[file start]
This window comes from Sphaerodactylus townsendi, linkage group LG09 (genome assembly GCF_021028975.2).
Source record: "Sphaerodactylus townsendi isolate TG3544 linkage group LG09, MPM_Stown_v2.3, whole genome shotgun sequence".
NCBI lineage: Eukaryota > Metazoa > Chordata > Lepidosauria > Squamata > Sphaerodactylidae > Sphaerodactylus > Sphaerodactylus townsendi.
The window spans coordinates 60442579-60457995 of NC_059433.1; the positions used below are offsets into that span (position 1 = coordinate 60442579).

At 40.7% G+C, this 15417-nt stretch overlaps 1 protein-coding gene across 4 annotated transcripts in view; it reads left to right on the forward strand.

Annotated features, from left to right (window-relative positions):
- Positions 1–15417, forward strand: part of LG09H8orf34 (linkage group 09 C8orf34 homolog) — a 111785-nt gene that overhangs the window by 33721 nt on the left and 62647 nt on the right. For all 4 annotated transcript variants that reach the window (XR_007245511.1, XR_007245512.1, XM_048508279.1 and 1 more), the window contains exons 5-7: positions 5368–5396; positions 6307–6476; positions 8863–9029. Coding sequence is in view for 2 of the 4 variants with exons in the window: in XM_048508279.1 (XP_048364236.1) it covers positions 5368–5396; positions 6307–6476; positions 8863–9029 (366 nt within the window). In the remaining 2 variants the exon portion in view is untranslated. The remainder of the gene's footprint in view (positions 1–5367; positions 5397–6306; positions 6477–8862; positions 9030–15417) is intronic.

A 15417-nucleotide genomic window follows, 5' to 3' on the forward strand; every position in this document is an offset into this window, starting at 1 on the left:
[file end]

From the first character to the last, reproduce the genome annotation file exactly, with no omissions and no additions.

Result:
This window comes from Sphaerodactylus townsendi, linkage group LG09 (genome assembly GCF_021028975.2).
Source record: "Sphaerodactylus townsendi isolate TG3544 linkage group LG09, MPM_Stown_v2.3, whole genome shotgun sequence".
NCBI lineage: Eukaryota > Metazoa > Chordata > Lepidosauria > Squamata > Sphaerodactylidae > Sphaerodactylus > Sphaerodactylus townsendi.
The window spans coordinates 60442579-60457995 of NC_059433.1; the positions used below are offsets into that span (position 1 = coordinate 60442579).

At 40.7% G+C, this 15417-nt stretch overlaps 1 protein-coding gene across 4 annotated transcripts in view; it reads left to right on the forward strand.

Annotated features, from left to right (window-relative positions):
- Positions 1–15417, forward strand: part of LG09H8orf34 (linkage group 09 C8orf34 homolog) — a 111785-nt gene that overhangs the window by 33721 nt on the left and 62647 nt on the right. For all 4 annotated transcript variants that reach the window (XR_007245511.1, XR_007245512.1, XM_048508279.1 and 1 more), the window contains exons 5-7: positions 5368–5396; positions 6307–6476; positions 8863–9029. Coding sequence is in view for 2 of the 4 variants with exons in the window: in XM_048508279.1 (XP_048364236.1) it covers positions 5368–5396; positions 6307–6476; positions 8863–9029 (366 nt within the window). In the remaining 2 variants the exon portion in view is untranslated. The remainder of the gene's footprint in view (positions 1–5367; positions 5397–6306; positions 6477–8862; positions 9030–15417) is intronic.

A 15417-nucleotide genomic window follows, 5' to 3' on the forward strand; every position in this document is an offset into this window, starting at 1 on the left: